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Evan Vucci / AP

In an interview out this morning, President Trump tells TIME Washington Bureau Chief Michael Scherer, in response to a question about the risk to his reputation caused by false and ever-changing utterances: "Hey, look, I can't be doing so badly, because I'm President and you're not."

That "My Way" approach is part of the reason the Russia story has been festering, and now is erupting.

Health-care reform will be dead and born again many times before its true fate is sealed. That's how complicated legislation works.

But the Russia story

is going from fishy, to career-ending (Manafort, Flynn), to investigation-worthy, to FBI criminal probe, to a wide, Watergate-like scandal that could bring all of government to a halt:

  • House Intelligence Chairman Devin Nunes (R-Calif.), without informing his Democratic counterpart, saying he "recently confirmed that on numerous occasions, the intelligence community incidentally collected information about U.S. citizens involved in the Trump transition." (What he revealed, what he didn't.)
  • Trump saying he feels "somewhat" vindicated.
  • Feds have evidence suggesting Trump associates coordinated anti-Hillary releases with Russians.
  • The Manafort contract: You don't pay $10 million to play small ball. You pay it to blow up enemies.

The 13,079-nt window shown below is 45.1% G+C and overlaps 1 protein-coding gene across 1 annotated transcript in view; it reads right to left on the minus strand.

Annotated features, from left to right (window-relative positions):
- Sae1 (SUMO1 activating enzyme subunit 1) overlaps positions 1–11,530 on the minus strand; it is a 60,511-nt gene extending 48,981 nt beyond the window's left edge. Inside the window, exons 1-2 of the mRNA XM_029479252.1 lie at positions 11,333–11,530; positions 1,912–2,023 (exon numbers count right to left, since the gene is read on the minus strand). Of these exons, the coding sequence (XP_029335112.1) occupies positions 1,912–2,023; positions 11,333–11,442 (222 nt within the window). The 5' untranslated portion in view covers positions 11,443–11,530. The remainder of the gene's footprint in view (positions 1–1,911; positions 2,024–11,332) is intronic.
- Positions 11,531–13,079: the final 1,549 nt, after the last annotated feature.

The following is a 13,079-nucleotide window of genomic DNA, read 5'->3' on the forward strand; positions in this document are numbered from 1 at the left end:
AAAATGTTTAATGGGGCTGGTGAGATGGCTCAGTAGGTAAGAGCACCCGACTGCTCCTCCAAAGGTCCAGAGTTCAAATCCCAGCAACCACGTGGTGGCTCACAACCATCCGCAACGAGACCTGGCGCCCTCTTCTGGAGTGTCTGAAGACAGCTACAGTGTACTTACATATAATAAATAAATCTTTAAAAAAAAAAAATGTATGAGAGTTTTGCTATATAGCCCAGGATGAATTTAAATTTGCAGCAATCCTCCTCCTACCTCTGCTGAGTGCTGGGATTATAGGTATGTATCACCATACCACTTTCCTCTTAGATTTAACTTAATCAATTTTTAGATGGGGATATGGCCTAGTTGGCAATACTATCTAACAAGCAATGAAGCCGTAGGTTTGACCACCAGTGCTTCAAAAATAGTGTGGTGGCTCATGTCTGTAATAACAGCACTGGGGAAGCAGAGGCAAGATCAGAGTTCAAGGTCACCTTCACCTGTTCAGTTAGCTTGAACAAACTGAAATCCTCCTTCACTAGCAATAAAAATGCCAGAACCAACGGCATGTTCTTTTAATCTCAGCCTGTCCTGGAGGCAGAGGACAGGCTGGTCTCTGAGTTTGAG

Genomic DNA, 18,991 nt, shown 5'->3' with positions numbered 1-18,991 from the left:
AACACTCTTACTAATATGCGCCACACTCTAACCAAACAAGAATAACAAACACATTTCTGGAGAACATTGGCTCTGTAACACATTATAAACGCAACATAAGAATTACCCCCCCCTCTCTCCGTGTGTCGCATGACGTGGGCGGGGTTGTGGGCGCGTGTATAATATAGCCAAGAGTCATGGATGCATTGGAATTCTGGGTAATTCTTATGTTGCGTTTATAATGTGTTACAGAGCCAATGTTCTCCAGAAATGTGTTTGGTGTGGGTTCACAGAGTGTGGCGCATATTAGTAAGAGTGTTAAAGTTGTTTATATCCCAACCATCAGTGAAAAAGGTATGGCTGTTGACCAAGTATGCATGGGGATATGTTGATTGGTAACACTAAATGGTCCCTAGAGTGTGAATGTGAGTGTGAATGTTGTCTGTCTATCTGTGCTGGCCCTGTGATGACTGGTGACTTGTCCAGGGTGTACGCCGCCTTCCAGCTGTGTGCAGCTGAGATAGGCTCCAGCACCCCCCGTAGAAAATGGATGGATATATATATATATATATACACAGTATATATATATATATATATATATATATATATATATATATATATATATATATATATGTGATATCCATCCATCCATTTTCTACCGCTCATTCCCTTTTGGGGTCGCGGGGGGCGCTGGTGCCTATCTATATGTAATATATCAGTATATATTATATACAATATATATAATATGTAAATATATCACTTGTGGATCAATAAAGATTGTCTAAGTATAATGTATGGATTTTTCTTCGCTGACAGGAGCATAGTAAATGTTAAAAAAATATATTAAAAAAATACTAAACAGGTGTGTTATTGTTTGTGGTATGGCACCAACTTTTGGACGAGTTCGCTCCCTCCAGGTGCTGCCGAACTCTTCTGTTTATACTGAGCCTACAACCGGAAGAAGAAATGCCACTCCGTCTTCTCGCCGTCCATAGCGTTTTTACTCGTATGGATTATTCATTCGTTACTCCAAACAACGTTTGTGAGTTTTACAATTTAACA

If you read only 1 paragraph: Watergate was a coverup of a burglary. This could be the coverup of a nuclear-armed U.S. nemesis that infiltrated our politics with the specific aim of disrupting the very foundation of our democracy — a presidential election — and did so, possibly, in a manner that elected its preferred candidate and locked in all party control that could decimate the opposition party for years.

Subscribe to Axios AM/PM for a daily rundown of what's new and why it matters, directly from Mike Allen.
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Go deeper

In photos: D.C. and U.S. states on alert for pre-inauguration violence

National Guard troops stand behind security fencing with the dome of the U.S. Capitol Building behind them, on Jan. 16. Photo: Kent Nishimura / Los Angeles Times via Getty Images

Security has been stepped up in Washington, D.C., and state capitols across the U.S. as authorities brace for potential violence this weekend.

Driving the news: Following the Jan. 6 insurrection at the U.S. Capitol by some supporters of President Trump, the FBI has said there could be armed protests in D.C. and in all 50 state capitols in the run-up to President-elect Joe Biden's inauguration Wednesday.

14 hours ago - Politics & Policy

The new Washington

Illustration: Sarah Grillo/Axios

The Axios subject-matter experts brief you on the incoming administration's plans and team.

Rep. Lou Correa tests positive for COVID-19

Lou Correa. Photo: Tom Williams/CQ-Roll Call, Inc via Getty Images

Rep. Lou Correa (D-Calif.) announced on Saturday that he has tested positive for the coronavirus.

Why it matters: Correa is the latest Democratic lawmaker to share his positive test results after last week's deadly Capitol riot. Correa did not shelter in the designated safe zone with his congressional colleagues during the siege, per a spokesperson, instead staying outside to help Capitol Police.